World Junior Championship Preview: Team Kazakhstan

Kazakhstan

Kazakhstan (Group B) is one of the smallest countries to ever participate in the tournament. Kazakhstan has not participated in the tournament since they were relegated to Division 1, following a winless performance in the 2009 tournament.

Team Kazakhstan is 6-27-2 all-time in the tournament. Their best outing in the World Juniors came back in 1999, when Nik Antropov dragged the team to a sixth-place finish. Arguably, one of the biggest upsets in the entire tournament came at the hands of Kazakhstan. In the consolation round of the 1998 tournament, Kazakhstan defeated Team Canada 6-3 to earn a seventh-place finish. It is still the biggest win the country’s history, and the biggest loss in Canadian World Junior history.

No Pressure Whatsoever

When a team is promoted from Division 1, there is always interest to see how they will perform against the top teams from around the world. The benefit of being the new kids on the block is that there are almost no expectations. Kazakhstan is a team that is certainly happy to be in the position, but does not want to be a one-and-done team. They had an impressive performance in last year’s Division 1 tournament, going undefeated in five games.

The best thing going for this team is the familiarity with each other. Twenty-three players play for Snezhnye Barsy Astana of the Molodezhnaya Hokkeinaya Liga (MHL), the top junior league in Russia. Astana is having a solid season thus far, as they sit in the fourth seed in the MHL’s Eastern Conference. They also feature many returnees from last year’s Division 1 squad. So if Kazakhstan wants any opportunity to make an impact in this tournament, they are going to have use their experience to their advantage, as Group B is shaping up to be the tighter group of the two.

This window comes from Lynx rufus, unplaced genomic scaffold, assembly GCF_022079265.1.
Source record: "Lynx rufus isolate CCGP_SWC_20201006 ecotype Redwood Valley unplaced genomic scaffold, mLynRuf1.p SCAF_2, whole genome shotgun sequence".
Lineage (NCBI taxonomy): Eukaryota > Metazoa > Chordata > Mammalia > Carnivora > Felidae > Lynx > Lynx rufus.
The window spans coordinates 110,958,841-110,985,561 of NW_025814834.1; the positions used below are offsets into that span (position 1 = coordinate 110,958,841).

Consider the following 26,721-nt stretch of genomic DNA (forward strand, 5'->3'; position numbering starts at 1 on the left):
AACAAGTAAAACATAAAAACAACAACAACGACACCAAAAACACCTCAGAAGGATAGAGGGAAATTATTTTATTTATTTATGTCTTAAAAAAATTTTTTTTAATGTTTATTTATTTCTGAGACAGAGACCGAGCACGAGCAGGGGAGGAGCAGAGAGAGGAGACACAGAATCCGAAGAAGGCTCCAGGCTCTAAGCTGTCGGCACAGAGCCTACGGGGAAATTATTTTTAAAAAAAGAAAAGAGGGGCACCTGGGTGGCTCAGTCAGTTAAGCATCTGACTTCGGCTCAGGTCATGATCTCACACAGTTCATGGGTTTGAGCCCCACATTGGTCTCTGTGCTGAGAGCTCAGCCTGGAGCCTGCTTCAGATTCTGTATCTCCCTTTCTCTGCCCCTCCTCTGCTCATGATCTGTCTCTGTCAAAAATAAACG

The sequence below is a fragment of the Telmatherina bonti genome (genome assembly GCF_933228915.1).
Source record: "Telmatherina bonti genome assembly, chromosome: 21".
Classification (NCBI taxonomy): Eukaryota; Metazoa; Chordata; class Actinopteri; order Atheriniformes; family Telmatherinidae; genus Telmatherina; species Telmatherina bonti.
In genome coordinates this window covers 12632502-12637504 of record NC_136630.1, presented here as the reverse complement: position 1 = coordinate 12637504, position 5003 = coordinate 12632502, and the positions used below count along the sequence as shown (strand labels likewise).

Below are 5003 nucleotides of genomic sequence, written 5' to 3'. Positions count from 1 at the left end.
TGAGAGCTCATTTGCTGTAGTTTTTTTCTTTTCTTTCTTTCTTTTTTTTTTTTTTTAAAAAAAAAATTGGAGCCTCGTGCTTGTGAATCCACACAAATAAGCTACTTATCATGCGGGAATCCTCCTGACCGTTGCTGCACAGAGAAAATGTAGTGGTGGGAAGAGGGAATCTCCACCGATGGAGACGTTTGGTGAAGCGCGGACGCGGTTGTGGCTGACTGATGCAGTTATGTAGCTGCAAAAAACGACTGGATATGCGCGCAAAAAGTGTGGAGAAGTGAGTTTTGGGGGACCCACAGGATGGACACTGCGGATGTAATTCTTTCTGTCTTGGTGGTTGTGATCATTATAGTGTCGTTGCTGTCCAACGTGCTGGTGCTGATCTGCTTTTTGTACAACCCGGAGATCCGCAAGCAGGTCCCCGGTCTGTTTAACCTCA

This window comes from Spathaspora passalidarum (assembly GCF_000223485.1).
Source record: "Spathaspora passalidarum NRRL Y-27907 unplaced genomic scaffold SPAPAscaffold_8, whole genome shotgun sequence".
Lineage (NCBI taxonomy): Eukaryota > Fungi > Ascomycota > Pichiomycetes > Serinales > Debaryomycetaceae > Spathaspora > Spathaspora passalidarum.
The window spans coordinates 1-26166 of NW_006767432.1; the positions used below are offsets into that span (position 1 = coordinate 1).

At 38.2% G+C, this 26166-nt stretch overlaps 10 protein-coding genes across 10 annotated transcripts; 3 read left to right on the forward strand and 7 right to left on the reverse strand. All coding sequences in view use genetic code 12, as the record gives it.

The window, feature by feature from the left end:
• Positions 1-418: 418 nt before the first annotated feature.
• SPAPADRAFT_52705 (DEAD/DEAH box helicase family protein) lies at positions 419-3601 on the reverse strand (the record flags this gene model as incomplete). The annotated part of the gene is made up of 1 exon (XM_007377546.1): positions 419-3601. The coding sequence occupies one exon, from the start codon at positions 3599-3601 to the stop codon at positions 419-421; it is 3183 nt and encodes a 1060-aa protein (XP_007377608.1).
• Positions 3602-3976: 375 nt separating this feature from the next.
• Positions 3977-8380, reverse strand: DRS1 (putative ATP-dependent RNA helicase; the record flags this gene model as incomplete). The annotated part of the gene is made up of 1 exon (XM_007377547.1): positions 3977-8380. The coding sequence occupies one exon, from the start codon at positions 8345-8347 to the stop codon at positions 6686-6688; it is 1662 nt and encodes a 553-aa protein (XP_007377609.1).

Who to Watch For

Demid Yeremeyev 

It is expected that Team Kazakhstan will start with Denis Karatayev in net, who started for the team during their run in the Division 1 tournament last year, but do not count the young Yeremeyev. In his first season with Astana, Yeremeyev has been outstanding between the pipes. He has even outplayed the veteran Karatayev in the 24 games he has played. He has a 2.63 GAA and a .924 SV% so far this season.

Temirlan Gaitamirov 

One of only two players on the Kazakhstan team with North American experience, Gaitamirov will be looked upon to be a key force on the blue-line for Kazakhstan. Born in Kazakhstan, but bred in the States, Gaitamirov found success while playing Tier 1 AAA hockey with the Colorado Rampage. In 18 games this season with Fargo, he is pointless, but is a +6 on a Fargo team that gives up the second-least amount of goals in the USHL.